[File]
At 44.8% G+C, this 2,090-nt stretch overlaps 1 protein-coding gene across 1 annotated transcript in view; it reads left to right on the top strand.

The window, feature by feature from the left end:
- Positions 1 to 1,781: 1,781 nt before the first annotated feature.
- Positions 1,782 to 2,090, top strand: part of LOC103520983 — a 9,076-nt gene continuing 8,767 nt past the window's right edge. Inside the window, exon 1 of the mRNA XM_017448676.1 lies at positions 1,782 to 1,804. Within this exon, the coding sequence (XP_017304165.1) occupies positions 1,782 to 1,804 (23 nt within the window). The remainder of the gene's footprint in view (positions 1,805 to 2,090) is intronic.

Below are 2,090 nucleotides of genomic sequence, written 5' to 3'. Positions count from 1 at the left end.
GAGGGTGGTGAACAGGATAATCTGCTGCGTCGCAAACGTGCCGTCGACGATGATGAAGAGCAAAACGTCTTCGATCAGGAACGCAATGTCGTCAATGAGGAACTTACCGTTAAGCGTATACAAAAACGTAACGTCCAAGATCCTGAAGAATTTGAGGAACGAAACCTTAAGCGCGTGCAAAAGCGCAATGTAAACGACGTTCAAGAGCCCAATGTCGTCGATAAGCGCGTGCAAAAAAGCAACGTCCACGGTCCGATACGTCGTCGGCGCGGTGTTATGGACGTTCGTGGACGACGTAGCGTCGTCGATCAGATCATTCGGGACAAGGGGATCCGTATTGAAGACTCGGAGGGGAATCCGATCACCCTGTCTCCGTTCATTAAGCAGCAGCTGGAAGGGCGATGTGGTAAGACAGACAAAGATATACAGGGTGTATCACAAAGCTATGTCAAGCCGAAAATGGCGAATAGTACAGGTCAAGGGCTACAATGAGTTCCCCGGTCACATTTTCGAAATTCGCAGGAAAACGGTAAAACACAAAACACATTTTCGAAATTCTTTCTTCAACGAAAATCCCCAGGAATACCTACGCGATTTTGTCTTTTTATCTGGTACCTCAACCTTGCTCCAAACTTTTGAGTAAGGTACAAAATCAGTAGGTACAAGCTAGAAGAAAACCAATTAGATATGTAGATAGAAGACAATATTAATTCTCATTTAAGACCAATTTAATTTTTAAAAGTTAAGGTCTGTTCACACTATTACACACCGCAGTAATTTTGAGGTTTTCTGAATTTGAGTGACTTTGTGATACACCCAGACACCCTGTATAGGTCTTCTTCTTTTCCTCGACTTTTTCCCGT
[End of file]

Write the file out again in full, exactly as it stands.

At 44.8% G+C, this 2,090-nt stretch overlaps 1 protein-coding gene across 1 annotated transcript in view; it reads left to right on the top strand.

The window, feature by feature from the left end:
- Positions 1 to 1,781: 1,781 nt before the first annotated feature.
- Positions 1,782 to 2,090, top strand: part of LOC103520983 — a 9,076-nt gene continuing 8,767 nt past the window's right edge. Inside the window, exon 1 of the mRNA XM_017448676.1 lies at positions 1,782 to 1,804. Within this exon, the coding sequence (XP_017304165.1) occupies positions 1,782 to 1,804 (23 nt within the window). The remainder of the gene's footprint in view (positions 1,805 to 2,090) is intronic.

Below are 2,090 nucleotides of genomic sequence, written 5' to 3'. Positions count from 1 at the left end.
GAGGGTGGTGAACAGGATAATCTGCTGCGTCGCAAACGTGCCGTCGACGATGATGAAGAGCAAAACGTCTTCGATCAGGAACGCAATGTCGTCAATGAGGAACTTACCGTTAAGCGTATACAAAAACGTAACGTCCAAGATCCTGAAGAATTTGAGGAACGAAACCTTAAGCGCGTGCAAAAGCGCAATGTAAACGACGTTCAAGAGCCCAATGTCGTCGATAAGCGCGTGCAAAAAAGCAACGTCCACGGTCCGATACGTCGTCGGCGCGGTGTTATGGACGTTCGTGGACGACGTAGCGTCGTCGATCAGATCATTCGGGACAAGGGGATCCGTATTGAAGACTCGGAGGGGAATCCGATCACCCTGTCTCCGTTCATTAAGCAGCAGCTGGAAGGGCGATGTGGTAAGACAGACAAAGATATACAGGGTGTATCACAAAGCTATGTCAAGCCGAAAATGGCGAATAGTACAGGTCAAGGGCTACAATGAGTTCCCCGGTCACATTTTCGAAATTCGCAGGAAAACGGTAAAACACAAAACACATTTTCGAAATTCTTTCTTCAACGAAAATCCCCAGGAATACCTACGCGATTTTGTCTTTTTATCTGGTACCTCAACCTTGCTCCAAACTTTTGAGTAAGGTACAAAATCAGTAGGTACAAGCTAGAAGAAAACCAATTAGATATGTAGATAGAAGACAATATTAATTCTCATTTAAGACCAATTTAATTTTTAAAAGTTAAGGTCTGTTCACACTATTACACACCGCAGTAATTTTGAGGTTTTCTGAATTTGAGTGACTTTGTGATACACCCAGACACCCTGTATAGGTCTTCTTCTTTTCCTCGACTTTTTCCCGT